2 Depleted Formations
Another potential loss zone is in depleted formations (usually sands). Producing formations in the same field, or general vicinity, may cause subnormal (depleted) formation pressure due to the extraction of the formation fluids. In such a case, mud weights required to control other exposed formation pressures may be too high for the depleted formation, forcing mud to invade the lowpressure depleted formation. If this situation exists, plans should be formulated to prevent lost circulation or stuck pipe from occurring in the depleted zone. Special bridging agents and sealing materials should be used to form a good seal and filter cake on the depleted zone.

3 Cavernous or vugular zones
Cavernous or vugular zones are usually associated with low-pressure carbonate (limestone and dolomite) or volcanic formations. In limestone, vugs are created by the previous continuous flow of water that dissolved part of the rock matrix (leaching), creating a void space often later filled with oil. When these vugular formations are drilled, the Drill String may fall freely through the void zone and a rapid loss of mud is usually experienced. The volume and persistence of this kind of loss depends on the degree to which the vugs are interconnected. Similar vugs and caverns can develop during the cooling of volcanic magma or ash. Cavernous and vugular formations are often easily traceable from offset wells and predictable from mud logs and lithology.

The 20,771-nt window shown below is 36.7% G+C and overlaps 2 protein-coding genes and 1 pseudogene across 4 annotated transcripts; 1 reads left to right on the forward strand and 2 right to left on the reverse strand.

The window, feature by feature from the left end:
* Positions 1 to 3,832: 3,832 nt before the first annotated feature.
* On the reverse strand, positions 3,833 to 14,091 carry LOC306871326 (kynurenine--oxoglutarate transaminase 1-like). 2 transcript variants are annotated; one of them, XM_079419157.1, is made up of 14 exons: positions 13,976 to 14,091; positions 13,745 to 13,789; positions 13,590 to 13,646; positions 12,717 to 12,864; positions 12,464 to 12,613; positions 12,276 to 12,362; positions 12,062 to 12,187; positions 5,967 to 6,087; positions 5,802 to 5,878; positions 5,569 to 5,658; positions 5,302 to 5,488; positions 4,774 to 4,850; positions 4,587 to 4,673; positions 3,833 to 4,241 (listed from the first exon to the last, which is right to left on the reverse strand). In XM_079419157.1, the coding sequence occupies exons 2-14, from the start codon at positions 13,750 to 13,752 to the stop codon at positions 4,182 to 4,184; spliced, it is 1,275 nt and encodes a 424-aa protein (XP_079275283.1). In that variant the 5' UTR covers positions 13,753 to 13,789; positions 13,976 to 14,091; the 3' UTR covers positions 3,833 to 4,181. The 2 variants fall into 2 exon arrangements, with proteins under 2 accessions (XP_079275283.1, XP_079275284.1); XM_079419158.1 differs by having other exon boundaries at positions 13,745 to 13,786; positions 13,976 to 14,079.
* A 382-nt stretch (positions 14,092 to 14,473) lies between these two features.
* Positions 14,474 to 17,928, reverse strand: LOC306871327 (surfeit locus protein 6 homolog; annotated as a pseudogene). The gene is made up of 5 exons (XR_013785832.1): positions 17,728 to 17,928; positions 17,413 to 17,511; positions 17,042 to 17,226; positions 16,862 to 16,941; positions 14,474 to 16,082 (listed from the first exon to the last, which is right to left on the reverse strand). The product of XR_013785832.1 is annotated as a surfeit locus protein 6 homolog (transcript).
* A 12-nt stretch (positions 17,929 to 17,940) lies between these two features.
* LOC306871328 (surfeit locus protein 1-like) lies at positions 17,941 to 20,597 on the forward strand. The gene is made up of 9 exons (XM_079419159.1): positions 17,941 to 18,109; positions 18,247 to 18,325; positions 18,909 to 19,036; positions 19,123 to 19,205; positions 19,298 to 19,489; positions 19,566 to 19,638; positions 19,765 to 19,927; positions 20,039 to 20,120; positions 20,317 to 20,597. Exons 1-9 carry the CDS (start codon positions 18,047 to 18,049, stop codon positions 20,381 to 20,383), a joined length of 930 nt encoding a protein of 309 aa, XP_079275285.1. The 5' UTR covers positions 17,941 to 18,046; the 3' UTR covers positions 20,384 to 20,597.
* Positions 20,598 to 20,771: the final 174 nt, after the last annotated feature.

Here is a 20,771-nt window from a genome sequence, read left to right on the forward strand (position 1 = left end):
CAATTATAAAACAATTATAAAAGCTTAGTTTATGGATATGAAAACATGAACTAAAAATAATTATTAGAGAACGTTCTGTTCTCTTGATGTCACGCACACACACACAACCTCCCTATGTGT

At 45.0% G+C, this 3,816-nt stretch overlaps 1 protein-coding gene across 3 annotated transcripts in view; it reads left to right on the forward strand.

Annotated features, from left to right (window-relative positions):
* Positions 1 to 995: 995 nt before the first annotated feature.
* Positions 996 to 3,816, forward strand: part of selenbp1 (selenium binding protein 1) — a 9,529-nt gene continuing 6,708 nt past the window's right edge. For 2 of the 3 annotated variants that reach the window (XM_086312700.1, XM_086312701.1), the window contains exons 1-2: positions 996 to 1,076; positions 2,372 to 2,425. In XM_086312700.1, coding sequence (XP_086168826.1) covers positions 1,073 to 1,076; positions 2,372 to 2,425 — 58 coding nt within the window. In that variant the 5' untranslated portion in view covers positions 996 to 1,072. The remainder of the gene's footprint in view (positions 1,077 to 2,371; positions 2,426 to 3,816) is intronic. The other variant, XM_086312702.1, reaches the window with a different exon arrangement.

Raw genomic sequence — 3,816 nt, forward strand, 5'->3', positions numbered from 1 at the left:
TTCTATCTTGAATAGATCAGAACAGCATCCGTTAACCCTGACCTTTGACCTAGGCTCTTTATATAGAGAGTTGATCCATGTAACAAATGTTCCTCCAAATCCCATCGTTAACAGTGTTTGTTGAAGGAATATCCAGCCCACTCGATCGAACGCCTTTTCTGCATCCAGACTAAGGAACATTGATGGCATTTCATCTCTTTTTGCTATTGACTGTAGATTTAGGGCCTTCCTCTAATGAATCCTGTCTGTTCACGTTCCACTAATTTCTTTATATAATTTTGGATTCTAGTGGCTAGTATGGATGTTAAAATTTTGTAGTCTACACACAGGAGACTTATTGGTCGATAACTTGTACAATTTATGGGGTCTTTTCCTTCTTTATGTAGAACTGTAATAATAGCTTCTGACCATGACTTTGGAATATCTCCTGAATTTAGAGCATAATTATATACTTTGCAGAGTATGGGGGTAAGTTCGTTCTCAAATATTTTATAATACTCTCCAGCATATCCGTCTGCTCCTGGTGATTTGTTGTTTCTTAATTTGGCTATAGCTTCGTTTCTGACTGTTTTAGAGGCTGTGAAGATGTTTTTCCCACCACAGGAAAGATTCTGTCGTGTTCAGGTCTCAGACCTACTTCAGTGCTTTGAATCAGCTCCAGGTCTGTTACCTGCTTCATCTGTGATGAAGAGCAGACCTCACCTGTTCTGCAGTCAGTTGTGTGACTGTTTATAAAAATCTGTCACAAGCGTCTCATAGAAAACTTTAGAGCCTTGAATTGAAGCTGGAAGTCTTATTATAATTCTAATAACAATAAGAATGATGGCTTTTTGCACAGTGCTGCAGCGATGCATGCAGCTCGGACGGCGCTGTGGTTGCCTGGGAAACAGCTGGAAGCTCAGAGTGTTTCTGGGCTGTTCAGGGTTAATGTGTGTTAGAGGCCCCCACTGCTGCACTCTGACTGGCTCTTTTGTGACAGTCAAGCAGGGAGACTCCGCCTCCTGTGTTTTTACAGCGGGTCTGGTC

4 Fissures Or Fractures
Mud loss also occurs to fissures or fractures in wells where no coarsely permeable or cavernous formations exist. These fissures or fractures may occur naturally, or may be initiated or extended by hydraulically imposed pressures. Natural fractures exist in many cases, which may be impermeable under balanced pressure conditions. Losses may also occur at unsealed fault boundaries.

B) Fracturing

5 Hydraulic fracturing is initiated and lost circulation occurs when some critical fracture pressure is reached or exceeded. Once a fracture is created or opened by an imposed pressure, it may be difficult to repair (heal) and it may never regain the original formation strength, as shown later in Figure 5. Lost circulation may persist even though the pressure is later reduced. This is one reason why it is better to pretreat for, and prevent, lost circulation than to permit it to occur. Lost circulation resulting from induced pressure is usually caused by one of two situations: